He can talk baseball until he’s hoarse. But also, he can riff on what he believes is the best song for bass, ever – Led Zeppelin’s “The Lemon Song.”

Anthopoulos made some very key acquisitions this summer. He signed Dallas Keuchel in June to lend more credibility to the starting staff. At the trade deadline in July, he acquired pitchers Chris Martin, Shane Greene, Mark Melancon to completely change the prospects and personality of the bullpen - all without sacrificing the Braves’ supply of valued prospects. And he scored a signed copy of “Geddy Lee’s Big Beautiful Book of Bass” when the bass player for Rush passed through Atlanta on a book tour.

Even though he long ago gave his Fender jazz bass guitar to the older of his brothers, there remains the sense that he still plays the bass in his current band, the Braves. He’s the guy not quite in the middle of the stage, providing the undertones that help drive the action. The front men are the ones in the play clothes. 

“I like being in the background. At the end of the day, people should be talking about the players,” he said. “To me, if your successful, you’re an afterthought, in a good way. No one’s paying to come to the ballpark to see me be general manager.”

As an athlete growing up, Anthopoulos was a fine guitarist. Asked for his greatest moment afield, he’s stumped. He was a sports tourist, sampling games like baseball, football, basketball, rugby, but never settling on one. Most consistent was his affection for skiing and snowboarding, for which no score was kept.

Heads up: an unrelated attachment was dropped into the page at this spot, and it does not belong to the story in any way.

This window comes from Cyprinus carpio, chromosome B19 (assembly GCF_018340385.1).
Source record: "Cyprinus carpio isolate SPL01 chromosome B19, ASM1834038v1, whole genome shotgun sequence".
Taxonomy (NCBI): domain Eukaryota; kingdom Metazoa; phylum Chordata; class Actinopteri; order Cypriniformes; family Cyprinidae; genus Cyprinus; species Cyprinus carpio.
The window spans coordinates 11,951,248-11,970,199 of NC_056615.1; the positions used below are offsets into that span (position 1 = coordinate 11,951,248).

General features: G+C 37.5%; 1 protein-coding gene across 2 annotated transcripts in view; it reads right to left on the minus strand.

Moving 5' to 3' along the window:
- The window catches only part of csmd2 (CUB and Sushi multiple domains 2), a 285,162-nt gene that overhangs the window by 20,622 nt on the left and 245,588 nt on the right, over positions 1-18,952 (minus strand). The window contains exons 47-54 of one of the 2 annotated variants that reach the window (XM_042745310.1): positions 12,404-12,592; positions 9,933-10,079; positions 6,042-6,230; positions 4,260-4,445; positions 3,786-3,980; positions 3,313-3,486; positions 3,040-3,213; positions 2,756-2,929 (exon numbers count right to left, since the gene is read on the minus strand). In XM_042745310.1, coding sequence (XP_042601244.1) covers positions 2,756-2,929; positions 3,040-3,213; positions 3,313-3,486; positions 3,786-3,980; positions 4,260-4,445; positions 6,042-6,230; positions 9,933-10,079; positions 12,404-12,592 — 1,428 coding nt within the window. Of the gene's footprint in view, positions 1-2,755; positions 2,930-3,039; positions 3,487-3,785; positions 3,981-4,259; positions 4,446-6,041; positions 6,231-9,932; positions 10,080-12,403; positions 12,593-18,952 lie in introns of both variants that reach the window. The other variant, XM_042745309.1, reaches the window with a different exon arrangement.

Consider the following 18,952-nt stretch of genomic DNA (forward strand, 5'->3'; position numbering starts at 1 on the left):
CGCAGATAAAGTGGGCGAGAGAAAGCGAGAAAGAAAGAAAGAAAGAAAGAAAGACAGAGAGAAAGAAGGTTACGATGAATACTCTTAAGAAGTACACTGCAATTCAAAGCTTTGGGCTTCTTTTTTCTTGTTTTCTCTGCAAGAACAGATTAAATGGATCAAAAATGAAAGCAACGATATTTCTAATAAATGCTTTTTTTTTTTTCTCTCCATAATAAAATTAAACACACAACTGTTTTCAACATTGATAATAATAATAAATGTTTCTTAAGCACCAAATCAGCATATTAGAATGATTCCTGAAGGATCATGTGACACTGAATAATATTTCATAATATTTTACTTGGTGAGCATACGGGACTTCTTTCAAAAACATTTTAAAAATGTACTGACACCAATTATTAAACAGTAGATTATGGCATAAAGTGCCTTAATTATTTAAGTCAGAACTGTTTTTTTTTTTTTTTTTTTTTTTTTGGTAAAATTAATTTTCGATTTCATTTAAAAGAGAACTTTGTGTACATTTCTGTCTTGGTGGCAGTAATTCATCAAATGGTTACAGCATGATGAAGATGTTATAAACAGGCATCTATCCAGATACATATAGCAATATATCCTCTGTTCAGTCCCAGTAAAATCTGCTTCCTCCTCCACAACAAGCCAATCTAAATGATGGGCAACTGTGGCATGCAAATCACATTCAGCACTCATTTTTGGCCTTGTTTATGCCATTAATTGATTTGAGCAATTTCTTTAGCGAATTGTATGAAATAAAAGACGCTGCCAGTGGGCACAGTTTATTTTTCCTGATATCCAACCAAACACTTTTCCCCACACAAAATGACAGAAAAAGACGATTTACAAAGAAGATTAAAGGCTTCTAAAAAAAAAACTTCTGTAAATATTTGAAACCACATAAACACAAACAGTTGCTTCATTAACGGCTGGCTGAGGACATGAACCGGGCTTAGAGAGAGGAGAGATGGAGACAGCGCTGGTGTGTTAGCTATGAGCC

And now that he’s all grown up with a big title and everything, watching sports doesn’t really provide the kind of release that it does for others. It’s can’t be as simple as viscerally enjoying the competition. “You’re scouting all the time in your own way,” he said. So, when he’s watching football Anthopoulos said he finds himself fixating on mechanics like the arm slot of the quarterback. He’s been known to watch draft nights almost clinically, in order to study the demeanor of the picks and what clues that might provide to future success.

Braves GM Alex Anthopoulos shares the stage with an oldie but a goodie he brought back to the Braves, catcher Brian McCann. (ALYSSA POINTER/ALYSSA.POINTER@AJC.COM)
Photo: Alyssa Pointer

So, to review.

Anthopoulos is one of three sons of a Greek immigrant. John Anthopoulos put himself through school, earned an engineering degree and opened a heating and ventilation company in Montreal, an inspiring example to be sure.

Alex would spend many summers visiting kin on the Greek island of Lemnos, never absorbing as much of the language as his father had hoped. 

How he loved going to Expos games as a kid, and yes dreamed about a life in baseball (or music). He studied economics at McMaster University in Hamilton, Ont., and felt almost compelled to apply that one day to his father’s business. John Anthopoulos died too young, in 1998, and his son tried to carry on with the company. He really did. But soon realized that he couldn’t spend a lifetime doing something that didn’t move him. The family sold the business and the sons went their own ways.